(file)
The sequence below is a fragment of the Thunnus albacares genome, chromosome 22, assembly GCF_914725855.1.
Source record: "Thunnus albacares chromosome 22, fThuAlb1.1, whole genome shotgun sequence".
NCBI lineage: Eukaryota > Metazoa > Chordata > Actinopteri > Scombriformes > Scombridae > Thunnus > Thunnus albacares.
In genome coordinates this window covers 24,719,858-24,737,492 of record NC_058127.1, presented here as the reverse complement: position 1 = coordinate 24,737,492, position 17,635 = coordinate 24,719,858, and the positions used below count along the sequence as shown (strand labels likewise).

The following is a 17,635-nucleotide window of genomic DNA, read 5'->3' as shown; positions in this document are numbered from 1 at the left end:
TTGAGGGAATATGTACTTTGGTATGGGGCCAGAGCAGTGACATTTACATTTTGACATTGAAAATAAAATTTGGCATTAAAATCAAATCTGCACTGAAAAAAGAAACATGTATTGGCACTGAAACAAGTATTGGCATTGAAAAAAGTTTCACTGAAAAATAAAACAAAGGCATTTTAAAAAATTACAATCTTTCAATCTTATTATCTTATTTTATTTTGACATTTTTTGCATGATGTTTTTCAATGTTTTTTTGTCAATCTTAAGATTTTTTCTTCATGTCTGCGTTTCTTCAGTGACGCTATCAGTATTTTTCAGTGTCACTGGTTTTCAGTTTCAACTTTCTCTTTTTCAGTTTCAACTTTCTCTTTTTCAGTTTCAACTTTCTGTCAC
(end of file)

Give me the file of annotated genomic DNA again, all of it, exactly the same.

The sequence below is a fragment of the Thunnus albacares genome, chromosome 22, assembly GCF_914725855.1.
Source record: "Thunnus albacares chromosome 22, fThuAlb1.1, whole genome shotgun sequence".
NCBI lineage: Eukaryota > Metazoa > Chordata > Actinopteri > Scombriformes > Scombridae > Thunnus > Thunnus albacares.
In genome coordinates this window covers 24,719,858-24,737,492 of record NC_058127.1, presented here as the reverse complement: position 1 = coordinate 24,737,492, position 17,635 = coordinate 24,719,858, and the positions used below count along the sequence as shown (strand labels likewise).

The following is a 17,635-nucleotide window of genomic DNA, read 5'->3' as shown; positions in this document are numbered from 1 at the left end:
TTGAGGGAATATGTACTTTGGTATGGGGCCAGAGCAGTGACATTTACATTTTGACATTGAAAATAAAATTTGGCATTAAAATCAAATCTGCACTGAAAAAAGAAACATGTATTGGCACTGAAACAAGTATTGGCATTGAAAAAAGTTTCACTGAAAAATAAAACAAAGGCATTTTAAAAAATTACAATCTTTCAATCTTATTATCTTATTTTATTTTGACATTTTTTGCATGATGTTTTTCAATGTTTTTTTGTCAATCTTAAGATTTTTTCTTCATGTCTGCGTTTCTTCAGTGACGCTATCAGTATTTTTCAGTGTCACTGGTTTTCAGTTTCAACTTTCTCTTTTTCAGTTTCAACTTTCTCTTTTTCAGTTTCAACTTTCTGTCAC